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Case Based on Circumstantial Evidence is a Factor in Favor of the Accused: SC

Circumstantial Evidence
Supreme Court reinstated in Anwar Ali case, that if the motive of the accused is not established in a case that is to be assessed on the parameter of circumstantial evidence, then the same is taken in the favor of the accused. 

In the present case, the accusers were accused of murder. The charges against the accused were confirmed by the Himachal Pradesh High Court. Conversely, the appeal is filed before the Supreme Court by the accused to be non-guilty and thus prayed to release the charge of murder framed upon them. 

The contention raised in the appeal by the accused was that since the prosecution has failed to establish the motive for the above-stated charge, thus the accused is to be acquitted on the lack of clear motive. 

It was further contended that the recovery of the jeep from Chandigarh and recovery of photographs and a mobile phone from the jeep create a cloud of suspicion as there is no clue or proper information with respect to the recoveries or no direct link to strengthen the case and charged against the accused. The investigating officer in the present case also did not follow the procedure as is required to be followed under Section 166 (3& 4) and Section 100(4) Cr.P.C.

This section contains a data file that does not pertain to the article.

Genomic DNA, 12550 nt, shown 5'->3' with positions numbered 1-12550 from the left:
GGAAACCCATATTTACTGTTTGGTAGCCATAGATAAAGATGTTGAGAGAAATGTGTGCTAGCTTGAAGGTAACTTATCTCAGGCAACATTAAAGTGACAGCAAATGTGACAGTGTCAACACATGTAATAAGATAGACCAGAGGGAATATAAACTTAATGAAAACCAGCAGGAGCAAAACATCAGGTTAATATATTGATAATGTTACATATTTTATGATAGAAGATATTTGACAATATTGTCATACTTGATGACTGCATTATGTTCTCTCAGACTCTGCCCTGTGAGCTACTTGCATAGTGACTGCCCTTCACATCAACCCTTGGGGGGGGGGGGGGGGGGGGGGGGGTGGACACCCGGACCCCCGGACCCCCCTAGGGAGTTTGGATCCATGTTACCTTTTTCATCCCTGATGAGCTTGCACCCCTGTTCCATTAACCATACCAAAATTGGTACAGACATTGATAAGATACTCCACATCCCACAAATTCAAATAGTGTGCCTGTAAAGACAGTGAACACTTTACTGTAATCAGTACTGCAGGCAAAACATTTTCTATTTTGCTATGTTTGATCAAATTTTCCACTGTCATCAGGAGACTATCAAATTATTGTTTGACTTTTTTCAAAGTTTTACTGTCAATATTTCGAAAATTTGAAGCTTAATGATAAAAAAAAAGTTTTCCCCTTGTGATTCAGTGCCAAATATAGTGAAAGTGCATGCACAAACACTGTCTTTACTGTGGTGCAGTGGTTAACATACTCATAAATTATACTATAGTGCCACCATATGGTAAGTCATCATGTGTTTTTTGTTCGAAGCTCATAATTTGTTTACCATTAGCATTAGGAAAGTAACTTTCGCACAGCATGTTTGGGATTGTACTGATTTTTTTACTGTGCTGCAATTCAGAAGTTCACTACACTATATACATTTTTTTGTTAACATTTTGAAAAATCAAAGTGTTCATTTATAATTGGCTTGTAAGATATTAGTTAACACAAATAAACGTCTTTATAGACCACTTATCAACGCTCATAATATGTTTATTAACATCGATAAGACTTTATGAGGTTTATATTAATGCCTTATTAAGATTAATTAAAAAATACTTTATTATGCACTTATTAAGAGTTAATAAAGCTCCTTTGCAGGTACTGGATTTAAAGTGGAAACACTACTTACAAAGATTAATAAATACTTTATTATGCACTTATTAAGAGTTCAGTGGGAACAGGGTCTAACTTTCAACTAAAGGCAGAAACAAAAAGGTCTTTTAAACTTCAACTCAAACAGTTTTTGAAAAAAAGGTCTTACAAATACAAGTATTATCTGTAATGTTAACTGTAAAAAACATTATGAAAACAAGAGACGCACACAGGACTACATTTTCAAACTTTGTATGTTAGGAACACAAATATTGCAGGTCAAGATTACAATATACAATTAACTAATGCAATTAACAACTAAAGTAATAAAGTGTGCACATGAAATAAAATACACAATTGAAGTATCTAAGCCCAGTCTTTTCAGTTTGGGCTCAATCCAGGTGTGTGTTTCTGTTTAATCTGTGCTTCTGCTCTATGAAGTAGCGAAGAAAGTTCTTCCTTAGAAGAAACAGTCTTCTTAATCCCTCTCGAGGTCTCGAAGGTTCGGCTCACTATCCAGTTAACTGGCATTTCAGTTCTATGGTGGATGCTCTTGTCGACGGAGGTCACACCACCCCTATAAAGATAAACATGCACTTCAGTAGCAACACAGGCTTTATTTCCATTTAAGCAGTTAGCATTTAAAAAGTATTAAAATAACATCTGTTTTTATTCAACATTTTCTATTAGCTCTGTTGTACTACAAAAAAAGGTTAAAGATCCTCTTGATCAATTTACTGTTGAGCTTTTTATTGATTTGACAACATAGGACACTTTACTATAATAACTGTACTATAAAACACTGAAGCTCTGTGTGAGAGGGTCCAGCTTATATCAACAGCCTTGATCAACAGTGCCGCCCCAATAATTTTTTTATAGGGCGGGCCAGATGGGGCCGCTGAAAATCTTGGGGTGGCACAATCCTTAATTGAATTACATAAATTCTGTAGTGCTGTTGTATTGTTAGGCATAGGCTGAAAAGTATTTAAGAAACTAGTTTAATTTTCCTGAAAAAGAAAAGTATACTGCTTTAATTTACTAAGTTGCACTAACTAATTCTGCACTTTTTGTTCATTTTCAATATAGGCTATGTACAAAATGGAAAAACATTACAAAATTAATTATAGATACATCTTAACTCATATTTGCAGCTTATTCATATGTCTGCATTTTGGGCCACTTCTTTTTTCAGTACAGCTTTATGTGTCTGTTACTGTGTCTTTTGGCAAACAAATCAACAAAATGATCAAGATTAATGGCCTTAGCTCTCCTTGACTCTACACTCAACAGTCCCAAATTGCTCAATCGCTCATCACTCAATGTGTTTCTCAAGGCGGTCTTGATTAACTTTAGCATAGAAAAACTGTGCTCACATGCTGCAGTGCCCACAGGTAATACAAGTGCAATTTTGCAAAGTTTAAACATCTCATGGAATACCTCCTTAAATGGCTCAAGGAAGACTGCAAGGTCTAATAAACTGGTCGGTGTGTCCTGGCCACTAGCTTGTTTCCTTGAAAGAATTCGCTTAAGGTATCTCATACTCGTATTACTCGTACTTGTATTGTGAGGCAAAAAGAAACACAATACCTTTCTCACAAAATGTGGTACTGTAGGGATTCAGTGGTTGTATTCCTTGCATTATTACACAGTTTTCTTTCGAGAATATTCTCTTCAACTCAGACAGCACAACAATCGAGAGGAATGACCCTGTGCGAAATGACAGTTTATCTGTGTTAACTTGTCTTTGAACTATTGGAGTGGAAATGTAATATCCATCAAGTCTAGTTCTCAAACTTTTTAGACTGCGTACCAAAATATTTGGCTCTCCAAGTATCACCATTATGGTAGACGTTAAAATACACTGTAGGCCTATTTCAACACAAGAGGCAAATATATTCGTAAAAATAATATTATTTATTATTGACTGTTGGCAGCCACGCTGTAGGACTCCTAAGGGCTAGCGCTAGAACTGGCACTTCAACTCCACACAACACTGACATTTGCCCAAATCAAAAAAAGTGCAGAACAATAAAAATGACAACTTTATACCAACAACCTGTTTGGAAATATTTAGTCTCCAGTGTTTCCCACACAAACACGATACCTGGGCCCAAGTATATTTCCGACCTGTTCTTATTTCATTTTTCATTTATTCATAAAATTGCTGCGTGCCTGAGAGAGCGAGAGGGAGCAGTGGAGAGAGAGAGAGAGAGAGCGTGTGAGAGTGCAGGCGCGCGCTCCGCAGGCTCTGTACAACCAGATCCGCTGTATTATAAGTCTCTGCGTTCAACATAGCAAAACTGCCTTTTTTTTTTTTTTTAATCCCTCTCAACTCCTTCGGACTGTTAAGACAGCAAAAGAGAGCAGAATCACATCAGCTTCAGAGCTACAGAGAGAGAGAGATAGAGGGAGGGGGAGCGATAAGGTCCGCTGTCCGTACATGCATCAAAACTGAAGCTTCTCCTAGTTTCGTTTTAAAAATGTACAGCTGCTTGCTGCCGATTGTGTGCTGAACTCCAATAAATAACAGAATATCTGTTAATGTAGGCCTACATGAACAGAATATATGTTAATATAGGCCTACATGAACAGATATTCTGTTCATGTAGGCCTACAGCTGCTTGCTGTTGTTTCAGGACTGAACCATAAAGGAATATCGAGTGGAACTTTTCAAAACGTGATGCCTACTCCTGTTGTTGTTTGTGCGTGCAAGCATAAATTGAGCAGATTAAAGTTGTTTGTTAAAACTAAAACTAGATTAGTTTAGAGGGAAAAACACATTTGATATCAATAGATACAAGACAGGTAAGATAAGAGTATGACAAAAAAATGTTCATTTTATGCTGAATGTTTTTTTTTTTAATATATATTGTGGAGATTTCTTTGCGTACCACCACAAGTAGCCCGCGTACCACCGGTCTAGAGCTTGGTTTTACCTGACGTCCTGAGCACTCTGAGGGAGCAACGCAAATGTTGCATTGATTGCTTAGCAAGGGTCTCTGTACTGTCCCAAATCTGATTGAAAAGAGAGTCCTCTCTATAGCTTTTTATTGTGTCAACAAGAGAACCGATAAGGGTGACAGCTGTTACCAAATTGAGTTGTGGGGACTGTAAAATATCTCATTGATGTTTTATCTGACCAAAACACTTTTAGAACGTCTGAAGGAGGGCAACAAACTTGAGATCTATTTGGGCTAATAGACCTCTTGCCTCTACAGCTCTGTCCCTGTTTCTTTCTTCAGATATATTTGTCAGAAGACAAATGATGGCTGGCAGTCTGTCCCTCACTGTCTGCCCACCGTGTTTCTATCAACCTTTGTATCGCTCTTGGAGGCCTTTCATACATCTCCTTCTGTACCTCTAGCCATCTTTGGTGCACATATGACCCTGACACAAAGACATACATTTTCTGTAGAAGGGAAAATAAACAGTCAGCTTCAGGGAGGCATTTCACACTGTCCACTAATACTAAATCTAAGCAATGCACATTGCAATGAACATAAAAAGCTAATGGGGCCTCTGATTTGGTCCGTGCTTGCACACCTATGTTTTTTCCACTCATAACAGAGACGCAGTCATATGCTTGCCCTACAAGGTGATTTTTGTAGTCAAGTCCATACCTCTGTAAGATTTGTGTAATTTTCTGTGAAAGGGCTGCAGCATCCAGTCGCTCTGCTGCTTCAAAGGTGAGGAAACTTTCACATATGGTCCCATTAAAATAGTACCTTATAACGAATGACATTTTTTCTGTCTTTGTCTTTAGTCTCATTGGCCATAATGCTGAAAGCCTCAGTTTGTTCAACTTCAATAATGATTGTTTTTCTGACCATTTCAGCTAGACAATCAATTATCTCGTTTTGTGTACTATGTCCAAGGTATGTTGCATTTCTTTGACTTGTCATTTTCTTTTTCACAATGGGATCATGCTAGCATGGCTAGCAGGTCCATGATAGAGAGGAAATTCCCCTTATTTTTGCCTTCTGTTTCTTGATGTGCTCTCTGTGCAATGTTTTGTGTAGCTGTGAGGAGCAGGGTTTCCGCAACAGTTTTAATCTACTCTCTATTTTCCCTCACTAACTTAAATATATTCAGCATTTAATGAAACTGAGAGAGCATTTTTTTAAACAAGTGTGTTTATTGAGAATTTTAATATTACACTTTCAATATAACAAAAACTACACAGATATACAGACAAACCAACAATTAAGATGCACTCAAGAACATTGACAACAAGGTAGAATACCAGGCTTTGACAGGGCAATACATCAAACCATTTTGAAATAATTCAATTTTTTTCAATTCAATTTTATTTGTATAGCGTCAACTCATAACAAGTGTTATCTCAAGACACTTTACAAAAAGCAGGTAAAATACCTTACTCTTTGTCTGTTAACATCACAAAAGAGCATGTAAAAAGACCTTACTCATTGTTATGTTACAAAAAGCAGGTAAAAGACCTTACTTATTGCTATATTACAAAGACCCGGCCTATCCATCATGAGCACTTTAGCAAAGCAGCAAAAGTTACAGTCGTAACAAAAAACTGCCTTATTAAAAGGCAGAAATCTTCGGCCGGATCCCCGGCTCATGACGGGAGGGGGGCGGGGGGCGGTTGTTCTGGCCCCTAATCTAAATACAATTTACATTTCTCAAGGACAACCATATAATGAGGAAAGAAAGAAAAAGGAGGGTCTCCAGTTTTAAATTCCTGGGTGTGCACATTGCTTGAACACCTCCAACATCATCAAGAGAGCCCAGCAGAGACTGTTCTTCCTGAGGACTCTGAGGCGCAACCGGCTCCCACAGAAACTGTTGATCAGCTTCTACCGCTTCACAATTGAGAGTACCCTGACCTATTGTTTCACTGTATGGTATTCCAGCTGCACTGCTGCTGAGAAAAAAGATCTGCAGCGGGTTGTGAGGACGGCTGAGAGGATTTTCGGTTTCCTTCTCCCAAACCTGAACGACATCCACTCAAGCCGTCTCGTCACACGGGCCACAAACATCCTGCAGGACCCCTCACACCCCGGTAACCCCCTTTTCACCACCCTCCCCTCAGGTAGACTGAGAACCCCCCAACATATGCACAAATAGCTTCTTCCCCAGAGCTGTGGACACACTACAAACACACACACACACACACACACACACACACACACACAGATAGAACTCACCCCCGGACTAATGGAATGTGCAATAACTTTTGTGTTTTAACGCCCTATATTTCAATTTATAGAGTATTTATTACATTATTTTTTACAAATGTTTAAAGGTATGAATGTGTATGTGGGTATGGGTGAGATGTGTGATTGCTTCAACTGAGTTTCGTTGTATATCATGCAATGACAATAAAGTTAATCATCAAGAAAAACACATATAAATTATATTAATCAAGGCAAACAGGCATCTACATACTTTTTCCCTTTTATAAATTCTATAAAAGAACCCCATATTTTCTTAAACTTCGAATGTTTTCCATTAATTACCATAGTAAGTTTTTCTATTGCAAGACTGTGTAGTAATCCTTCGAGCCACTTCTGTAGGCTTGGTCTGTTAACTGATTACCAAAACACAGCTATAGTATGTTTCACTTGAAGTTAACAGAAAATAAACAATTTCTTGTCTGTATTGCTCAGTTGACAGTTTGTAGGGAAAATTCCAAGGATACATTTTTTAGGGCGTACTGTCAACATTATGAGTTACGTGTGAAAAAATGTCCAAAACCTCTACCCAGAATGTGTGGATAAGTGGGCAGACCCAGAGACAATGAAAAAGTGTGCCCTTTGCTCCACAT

The offences charged against the accused are Section 302 r/w 34, 392, 201, and 420 IPC. 

The Court in this case held that even though it is a set proposition of law that solely in the absence of motive one cannot set aside the entire case, as settled in Suresh Chandra Bahri v. State of Bihar 1995. In the present case, it was explicitly held that if the motive of the accused is established, it makes a direct link with the circumstantial evidence but the absence of the same cannot be a ground to dismiss the case entirely. 

Thus the bench while allowing the appeal held that the findings made by the High Court and the Judgment this pronounced by the High Court of reversal of the acquittal order pronounced by the trial court is not justified as the trial court took into consideration all the valid circumstantial evidence or record and after proper application of mind the charges were dropped. 

The Hon’ble Supreme Court states that in the present case the failure of the establishment of a vivid motive of the accused demands their acquittal. 


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